It Started in Afghanistan

It Started in Afghanistan

The disastrous American withdrawal from Kabul triggered a wave of instability the world over.

It’s evident that within weeks of the August 30, 2021, withdrawal, Vladimir Putin began amassing troops on the Ukrainian border. It’s no coincidence that as soon as progress was announced on talks between Saudi Arabia and Israel, Hamas launched the deadly attack with Iranian assistance. It’s also no coincidence that since August 2021, China has only stepped up its bellicose rhetoric regarding a forceful unification of Taiwan.

While the particulars of each conflict are different, one commonality underlies them all: a failure of American deterrence. The threat of overwhelming American force has historically been a check on regional actors that has prevented further escalation. In both Ukraine and Gaza, American politicians mistook our adversaries’ vital interests and failed to anticipate their responses.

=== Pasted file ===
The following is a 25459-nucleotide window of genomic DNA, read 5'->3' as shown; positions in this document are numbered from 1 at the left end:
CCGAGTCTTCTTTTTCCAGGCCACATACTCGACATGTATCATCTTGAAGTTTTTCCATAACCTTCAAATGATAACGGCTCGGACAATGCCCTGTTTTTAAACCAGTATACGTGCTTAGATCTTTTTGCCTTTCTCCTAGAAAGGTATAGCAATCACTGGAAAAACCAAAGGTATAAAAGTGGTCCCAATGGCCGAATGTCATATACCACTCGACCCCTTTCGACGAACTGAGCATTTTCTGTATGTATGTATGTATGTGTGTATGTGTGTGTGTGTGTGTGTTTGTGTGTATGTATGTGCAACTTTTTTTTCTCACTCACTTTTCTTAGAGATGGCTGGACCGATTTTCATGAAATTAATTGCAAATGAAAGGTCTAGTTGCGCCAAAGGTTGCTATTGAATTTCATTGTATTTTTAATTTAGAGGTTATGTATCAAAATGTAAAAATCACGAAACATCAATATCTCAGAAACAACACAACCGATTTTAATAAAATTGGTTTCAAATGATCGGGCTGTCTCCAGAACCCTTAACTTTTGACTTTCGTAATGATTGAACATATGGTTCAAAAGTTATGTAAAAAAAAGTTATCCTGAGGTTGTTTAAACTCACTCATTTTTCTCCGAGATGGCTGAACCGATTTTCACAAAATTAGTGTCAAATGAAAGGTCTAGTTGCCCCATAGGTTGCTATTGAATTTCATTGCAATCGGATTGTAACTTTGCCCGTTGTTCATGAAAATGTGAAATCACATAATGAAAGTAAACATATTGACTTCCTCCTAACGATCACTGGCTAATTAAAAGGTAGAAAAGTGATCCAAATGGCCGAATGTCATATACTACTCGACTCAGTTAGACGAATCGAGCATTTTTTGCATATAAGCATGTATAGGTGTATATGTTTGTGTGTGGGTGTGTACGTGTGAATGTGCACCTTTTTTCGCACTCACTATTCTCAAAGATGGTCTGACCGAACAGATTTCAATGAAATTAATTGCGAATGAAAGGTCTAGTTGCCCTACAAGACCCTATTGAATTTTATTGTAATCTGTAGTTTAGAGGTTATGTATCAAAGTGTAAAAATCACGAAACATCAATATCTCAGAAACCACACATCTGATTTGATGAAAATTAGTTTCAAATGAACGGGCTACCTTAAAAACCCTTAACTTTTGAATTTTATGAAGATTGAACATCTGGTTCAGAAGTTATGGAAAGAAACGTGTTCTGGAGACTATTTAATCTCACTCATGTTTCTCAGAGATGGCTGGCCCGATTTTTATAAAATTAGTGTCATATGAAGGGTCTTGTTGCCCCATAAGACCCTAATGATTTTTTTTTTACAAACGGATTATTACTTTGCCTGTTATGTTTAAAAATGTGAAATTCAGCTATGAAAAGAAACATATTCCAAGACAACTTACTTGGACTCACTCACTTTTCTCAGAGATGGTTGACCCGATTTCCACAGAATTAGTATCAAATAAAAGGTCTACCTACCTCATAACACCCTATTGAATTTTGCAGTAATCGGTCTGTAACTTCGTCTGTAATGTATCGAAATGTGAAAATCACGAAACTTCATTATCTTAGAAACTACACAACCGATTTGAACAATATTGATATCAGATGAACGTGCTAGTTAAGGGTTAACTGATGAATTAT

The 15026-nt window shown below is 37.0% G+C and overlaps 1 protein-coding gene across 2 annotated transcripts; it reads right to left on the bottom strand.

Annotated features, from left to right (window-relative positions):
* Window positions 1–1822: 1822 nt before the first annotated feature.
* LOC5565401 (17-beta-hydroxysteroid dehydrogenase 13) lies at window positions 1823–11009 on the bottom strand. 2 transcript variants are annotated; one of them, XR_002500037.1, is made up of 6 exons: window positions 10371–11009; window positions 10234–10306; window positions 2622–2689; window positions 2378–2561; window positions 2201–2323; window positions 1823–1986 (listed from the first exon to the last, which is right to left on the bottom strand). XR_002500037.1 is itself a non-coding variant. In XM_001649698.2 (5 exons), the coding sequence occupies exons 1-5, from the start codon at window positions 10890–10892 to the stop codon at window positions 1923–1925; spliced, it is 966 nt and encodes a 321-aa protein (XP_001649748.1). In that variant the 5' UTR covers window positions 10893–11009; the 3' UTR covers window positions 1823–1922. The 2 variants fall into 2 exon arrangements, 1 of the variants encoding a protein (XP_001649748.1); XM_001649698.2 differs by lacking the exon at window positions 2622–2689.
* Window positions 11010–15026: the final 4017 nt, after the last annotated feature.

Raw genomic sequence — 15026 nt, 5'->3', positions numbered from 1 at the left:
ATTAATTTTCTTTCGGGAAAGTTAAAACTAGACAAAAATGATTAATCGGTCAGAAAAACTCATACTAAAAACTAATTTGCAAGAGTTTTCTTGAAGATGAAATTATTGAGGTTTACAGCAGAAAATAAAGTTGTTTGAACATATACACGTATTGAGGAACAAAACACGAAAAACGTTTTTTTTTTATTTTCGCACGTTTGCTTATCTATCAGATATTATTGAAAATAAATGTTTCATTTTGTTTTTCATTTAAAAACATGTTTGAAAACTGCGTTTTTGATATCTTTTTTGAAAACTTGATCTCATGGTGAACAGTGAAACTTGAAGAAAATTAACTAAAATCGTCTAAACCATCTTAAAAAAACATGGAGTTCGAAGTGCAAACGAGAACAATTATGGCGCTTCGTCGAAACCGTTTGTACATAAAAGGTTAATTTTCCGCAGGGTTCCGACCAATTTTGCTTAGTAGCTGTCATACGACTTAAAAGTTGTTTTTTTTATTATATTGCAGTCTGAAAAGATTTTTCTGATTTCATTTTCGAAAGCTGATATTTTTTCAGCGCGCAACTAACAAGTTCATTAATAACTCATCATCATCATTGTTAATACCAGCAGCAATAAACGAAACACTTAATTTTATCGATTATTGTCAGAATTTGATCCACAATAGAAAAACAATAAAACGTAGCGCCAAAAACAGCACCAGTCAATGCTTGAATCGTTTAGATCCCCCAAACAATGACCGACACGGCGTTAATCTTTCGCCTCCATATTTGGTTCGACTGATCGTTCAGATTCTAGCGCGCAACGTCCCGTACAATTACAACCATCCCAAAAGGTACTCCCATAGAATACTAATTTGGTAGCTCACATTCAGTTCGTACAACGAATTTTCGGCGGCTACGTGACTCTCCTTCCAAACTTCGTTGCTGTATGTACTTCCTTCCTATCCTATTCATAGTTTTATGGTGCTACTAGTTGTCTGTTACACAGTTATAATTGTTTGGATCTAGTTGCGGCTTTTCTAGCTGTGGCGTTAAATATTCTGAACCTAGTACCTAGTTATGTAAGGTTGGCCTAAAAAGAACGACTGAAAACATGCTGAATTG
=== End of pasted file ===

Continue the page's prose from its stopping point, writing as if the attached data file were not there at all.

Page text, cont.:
For Ukraine, its potential induction into the North Atlantic Treaty Organisation (NATO) and the perceived existential threat this posed to Russia played a significant role. Although the decision to go to war ultimately rested with Putin, the conditions and objectives that fueled the conflict had been evolving for years. Namely, Russia sought to reinstall a pro-Moscow régime in Kyiv, not unlike the one ousted during the Euromaidan Revolution in 2014. While the United States has benefited by supplying Ukraine to continue the fight, it was not the objective of U.S. diplomacy and happened despite U.S. actions. It should not erase the failure of American deterrence to prevent the war in the first place, especially since American intelligence was more than aware of the coming invasion months before it began.